Hey, it's been too long since we've written about Matt Dominguez around here. Let's change that. Today, we've got a look back at how he stacked up against the projections and tomorrow, we'll look at which players in history his season most resembled.
Sounds fun, doesn't it?
In case you've missed the first couple of these reviews we've done, we're trying to look at how we viewed a player before the season, what they were projected to do and then see how they actually performed. That way, we can get an idea if the player overachieved, underachieved or did exactly what we expected.
What we said
CRPerry had the honors on our preseason predictions on Matty D, doing a great job of showing what he brought and what he needed to improve upon. Here's a sample:
While there is talk of Brett Wallace taking away some appearances at 3B in 2013, Dominguez looks to be the Astros' long-term answer at the position, at least until Rio Ruiz or Carlos Correa proves themselves in the minors and tries to claim the job. Dominguez will provide excellent defense with offensive production that could rate as above-average for a player hitting out of the eighth or ninth lineup spots. At only 23 years old, the Astros figure to give Dominguez, a former top prospect, plenty of opportunity to grow into an asset over the long-term. And all it cost them was half a season of Carlos Lee.
I wrote about Dominguez about eleventy-billion times this season and I came back to the same points: great defense, power, not much else.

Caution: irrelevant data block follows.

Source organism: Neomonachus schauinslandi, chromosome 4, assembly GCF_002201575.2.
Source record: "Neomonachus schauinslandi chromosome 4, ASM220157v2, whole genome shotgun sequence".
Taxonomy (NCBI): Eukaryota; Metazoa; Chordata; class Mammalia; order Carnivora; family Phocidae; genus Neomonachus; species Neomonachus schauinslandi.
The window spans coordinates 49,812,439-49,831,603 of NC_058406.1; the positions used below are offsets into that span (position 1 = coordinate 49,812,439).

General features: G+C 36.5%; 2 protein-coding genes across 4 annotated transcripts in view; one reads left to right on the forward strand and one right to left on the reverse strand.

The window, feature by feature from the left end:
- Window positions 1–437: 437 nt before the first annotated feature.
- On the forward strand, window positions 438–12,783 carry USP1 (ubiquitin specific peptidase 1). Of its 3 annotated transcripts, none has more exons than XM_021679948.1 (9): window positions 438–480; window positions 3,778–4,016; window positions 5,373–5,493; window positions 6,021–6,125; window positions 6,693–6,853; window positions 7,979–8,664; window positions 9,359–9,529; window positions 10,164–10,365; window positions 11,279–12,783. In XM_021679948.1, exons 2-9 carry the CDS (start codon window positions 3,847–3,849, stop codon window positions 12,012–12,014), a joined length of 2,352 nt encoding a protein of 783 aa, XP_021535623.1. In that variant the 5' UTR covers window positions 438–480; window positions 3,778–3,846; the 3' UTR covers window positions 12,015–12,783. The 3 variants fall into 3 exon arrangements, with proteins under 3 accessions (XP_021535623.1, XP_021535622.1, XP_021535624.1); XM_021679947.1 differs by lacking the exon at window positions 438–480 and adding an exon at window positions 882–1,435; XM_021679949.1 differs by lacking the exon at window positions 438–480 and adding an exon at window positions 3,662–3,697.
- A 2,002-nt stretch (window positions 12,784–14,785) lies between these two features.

What they predicted
Here's how Perry summed up Dominguez' projections overall:
In 2013, most predictors estimate that in over 500 plate appearances, Dominguez will hit around .245 / .297 / .392 with 15 homers, 55 runs scored, and 68 RBI. The Astros should be pleased with that kind of production out of their bottom lineup spots, especially if it comes with the kind of defense that Dominguez will surely provide.
That's nearly spot on, as ZiPS had him at .251/.296/.383 with 14 home runs, 27 doubles and 1.9 WAR.
What he did
In his first full season in the big leagues, Dominguez showed some of what he was projected to do. In 589 plate appearances, Dominguez hit 21 home runs with a line of .241/.286/.403 while totaling 1.0 fWAR.
You'll notice his batting line is nearly what he was projected to hit, with slight fluctuations in batting average and on-base percentage based on a lower-than-expected batting average on balls in play. His slugging percentage did increase, though and that's mainly because he hit more home runs than expected.
His defense, though, is where no one seems to be able to agree. His overall defensive numbers were bad, and that's why his WAR total took a hit. He's actually slightly below-average in defensive runs, which uses UZR as its evaluator.
However, our eyes tell a different story, even if they lie:
The eyes don't have to lie, because Defensive Runs Saved also says Dominguez had a pretty good season. Not the best in the American League at his position, but still pretty good. Clack does a good job of explaining this disparity for Dominguez here.
What does that mean? Well, give Dominguez more defensive credit and his season looks much better. He's providing great defense at a tough infield spot, he's hitting home runs and playing a ton at a young age. That's a valuable player. He didn't surprise much with the bat, as he hit basically what the projections expected him to hit.
However, if he can continue to provide pop and be one of the top three defensive players at his position in the AL? I'd say he slightly exceeded expectations last year for Houston.